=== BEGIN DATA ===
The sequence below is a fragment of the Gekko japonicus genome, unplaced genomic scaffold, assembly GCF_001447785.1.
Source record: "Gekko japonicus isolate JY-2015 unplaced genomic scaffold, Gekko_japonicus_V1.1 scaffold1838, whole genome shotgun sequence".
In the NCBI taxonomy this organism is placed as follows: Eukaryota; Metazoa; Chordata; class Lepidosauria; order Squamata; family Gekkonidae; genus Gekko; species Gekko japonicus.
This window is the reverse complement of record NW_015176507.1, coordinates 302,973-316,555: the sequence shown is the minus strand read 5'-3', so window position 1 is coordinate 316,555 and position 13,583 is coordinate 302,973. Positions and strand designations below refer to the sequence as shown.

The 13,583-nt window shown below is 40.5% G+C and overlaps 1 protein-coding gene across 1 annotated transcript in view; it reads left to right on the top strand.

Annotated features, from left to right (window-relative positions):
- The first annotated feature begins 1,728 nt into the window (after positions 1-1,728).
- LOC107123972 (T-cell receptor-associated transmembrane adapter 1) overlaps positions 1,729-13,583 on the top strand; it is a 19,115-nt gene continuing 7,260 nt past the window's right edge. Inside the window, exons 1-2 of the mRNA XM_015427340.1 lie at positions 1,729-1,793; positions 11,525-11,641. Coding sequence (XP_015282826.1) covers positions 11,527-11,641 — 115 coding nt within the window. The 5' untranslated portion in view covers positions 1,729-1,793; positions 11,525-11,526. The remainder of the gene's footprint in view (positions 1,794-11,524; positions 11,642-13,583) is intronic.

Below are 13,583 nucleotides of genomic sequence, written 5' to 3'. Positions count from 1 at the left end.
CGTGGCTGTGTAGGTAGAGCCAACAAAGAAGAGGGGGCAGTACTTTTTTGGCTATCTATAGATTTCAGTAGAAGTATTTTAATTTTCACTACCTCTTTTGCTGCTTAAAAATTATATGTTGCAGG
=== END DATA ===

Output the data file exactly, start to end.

The sequence below is a fragment of the Gekko japonicus genome, unplaced genomic scaffold, assembly GCF_001447785.1.
Source record: "Gekko japonicus isolate JY-2015 unplaced genomic scaffold, Gekko_japonicus_V1.1 scaffold1838, whole genome shotgun sequence".
In the NCBI taxonomy this organism is placed as follows: Eukaryota; Metazoa; Chordata; class Lepidosauria; order Squamata; family Gekkonidae; genus Gekko; species Gekko japonicus.
This window is the reverse complement of record NW_015176507.1, coordinates 302,973-316,555: the sequence shown is the minus strand read 5'-3', so window position 1 is coordinate 316,555 and position 13,583 is coordinate 302,973. Positions and strand designations below refer to the sequence as shown.

The 13,583-nt window shown below is 40.5% G+C and overlaps 1 protein-coding gene across 1 annotated transcript in view; it reads left to right on the top strand.

Annotated features, from left to right (window-relative positions):
- The first annotated feature begins 1,728 nt into the window (after positions 1-1,728).
- LOC107123972 (T-cell receptor-associated transmembrane adapter 1) overlaps positions 1,729-13,583 on the top strand; it is a 19,115-nt gene continuing 7,260 nt past the window's right edge. Inside the window, exons 1-2 of the mRNA XM_015427340.1 lie at positions 1,729-1,793; positions 11,525-11,641. Coding sequence (XP_015282826.1) covers positions 11,527-11,641 — 115 coding nt within the window. The 5' untranslated portion in view covers positions 1,729-1,793; positions 11,525-11,526. The remainder of the gene's footprint in view (positions 1,794-11,524; positions 11,642-13,583) is intronic.

Below are 13,583 nucleotides of genomic sequence, written 5' to 3'. Positions count from 1 at the left end.
CGTGGCTGTGTAGGTAGAGCCAACAAAGAAGAGGGGGCAGTACTTTTTTGGCTATCTATAGATTTCAGTAGAAGTATTTTAATTTTCACTACCTCTTTTGCTGCTTAAAAATTATATGTTGCAGG